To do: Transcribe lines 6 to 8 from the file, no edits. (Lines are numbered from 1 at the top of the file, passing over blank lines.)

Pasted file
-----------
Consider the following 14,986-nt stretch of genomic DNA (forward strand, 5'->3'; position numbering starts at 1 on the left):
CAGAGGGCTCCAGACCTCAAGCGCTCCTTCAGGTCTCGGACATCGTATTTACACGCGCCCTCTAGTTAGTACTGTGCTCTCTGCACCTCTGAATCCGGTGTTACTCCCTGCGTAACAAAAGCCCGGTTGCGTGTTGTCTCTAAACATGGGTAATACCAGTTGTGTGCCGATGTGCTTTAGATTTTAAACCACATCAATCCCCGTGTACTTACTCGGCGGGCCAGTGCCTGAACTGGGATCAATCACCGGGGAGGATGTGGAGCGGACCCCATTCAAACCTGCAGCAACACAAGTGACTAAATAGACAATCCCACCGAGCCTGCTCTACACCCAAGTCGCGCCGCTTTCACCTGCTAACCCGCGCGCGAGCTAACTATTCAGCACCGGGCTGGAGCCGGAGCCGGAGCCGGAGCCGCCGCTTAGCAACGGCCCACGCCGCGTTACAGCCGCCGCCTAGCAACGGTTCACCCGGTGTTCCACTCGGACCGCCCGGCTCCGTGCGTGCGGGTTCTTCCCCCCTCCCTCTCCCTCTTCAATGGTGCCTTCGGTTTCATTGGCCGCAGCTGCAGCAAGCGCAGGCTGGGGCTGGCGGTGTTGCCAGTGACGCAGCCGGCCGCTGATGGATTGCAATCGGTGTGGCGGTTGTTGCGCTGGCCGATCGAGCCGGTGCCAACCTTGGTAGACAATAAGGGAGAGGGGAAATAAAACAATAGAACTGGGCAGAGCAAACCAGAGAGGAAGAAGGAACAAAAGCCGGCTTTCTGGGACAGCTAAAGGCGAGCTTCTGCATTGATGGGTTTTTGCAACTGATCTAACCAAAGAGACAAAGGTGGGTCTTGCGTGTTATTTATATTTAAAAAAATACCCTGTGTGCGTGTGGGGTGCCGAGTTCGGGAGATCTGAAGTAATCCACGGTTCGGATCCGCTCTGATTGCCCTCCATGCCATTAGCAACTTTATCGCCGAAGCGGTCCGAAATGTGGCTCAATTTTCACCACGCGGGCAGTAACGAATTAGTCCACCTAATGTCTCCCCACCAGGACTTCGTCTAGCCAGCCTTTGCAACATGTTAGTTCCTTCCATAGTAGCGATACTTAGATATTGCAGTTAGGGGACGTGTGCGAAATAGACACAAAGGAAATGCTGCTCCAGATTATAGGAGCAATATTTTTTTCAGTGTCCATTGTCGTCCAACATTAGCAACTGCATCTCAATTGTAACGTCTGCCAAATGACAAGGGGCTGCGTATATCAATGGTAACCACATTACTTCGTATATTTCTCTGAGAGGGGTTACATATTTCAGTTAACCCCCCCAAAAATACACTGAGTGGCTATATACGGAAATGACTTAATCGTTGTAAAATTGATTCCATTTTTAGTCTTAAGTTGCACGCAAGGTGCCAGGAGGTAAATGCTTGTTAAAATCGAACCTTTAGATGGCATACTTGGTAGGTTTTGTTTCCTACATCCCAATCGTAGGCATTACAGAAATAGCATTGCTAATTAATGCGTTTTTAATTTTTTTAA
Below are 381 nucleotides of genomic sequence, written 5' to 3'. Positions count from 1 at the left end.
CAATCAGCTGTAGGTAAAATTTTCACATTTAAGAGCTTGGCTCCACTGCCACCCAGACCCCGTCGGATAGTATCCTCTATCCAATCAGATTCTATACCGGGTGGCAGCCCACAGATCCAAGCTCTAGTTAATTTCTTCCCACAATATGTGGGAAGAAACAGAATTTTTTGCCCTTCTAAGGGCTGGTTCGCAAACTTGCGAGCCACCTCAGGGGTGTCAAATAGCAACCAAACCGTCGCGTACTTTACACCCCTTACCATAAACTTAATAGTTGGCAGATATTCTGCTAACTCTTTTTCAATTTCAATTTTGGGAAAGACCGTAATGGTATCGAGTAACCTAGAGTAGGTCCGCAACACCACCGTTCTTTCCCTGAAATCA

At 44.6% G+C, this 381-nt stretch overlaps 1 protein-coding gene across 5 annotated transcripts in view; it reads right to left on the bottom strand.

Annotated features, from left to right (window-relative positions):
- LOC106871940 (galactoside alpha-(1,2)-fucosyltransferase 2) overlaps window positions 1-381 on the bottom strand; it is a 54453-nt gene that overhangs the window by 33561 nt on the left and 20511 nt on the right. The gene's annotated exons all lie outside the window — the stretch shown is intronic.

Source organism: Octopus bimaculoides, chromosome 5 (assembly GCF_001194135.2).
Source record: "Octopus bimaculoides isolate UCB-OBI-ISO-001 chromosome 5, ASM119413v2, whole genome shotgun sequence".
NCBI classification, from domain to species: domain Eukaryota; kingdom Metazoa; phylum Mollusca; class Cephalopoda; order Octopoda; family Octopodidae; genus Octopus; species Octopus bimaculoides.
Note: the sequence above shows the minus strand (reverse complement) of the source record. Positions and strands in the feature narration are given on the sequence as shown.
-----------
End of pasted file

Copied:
Annotated features, from left to right (window-relative positions):
- LOC106871940 (galactoside alpha-(1,2)-fucosyltransferase 2) overlaps window positions 1-381 on the bottom strand; it is a 54453-nt gene that overhangs the window by 33561 nt on the left and 20511 nt on the right. The gene's annotated exons all lie outside the window — the stretch shown is intronic.

Source organism: Octopus bimaculoides, chromosome 5 (assembly GCF_001194135.2).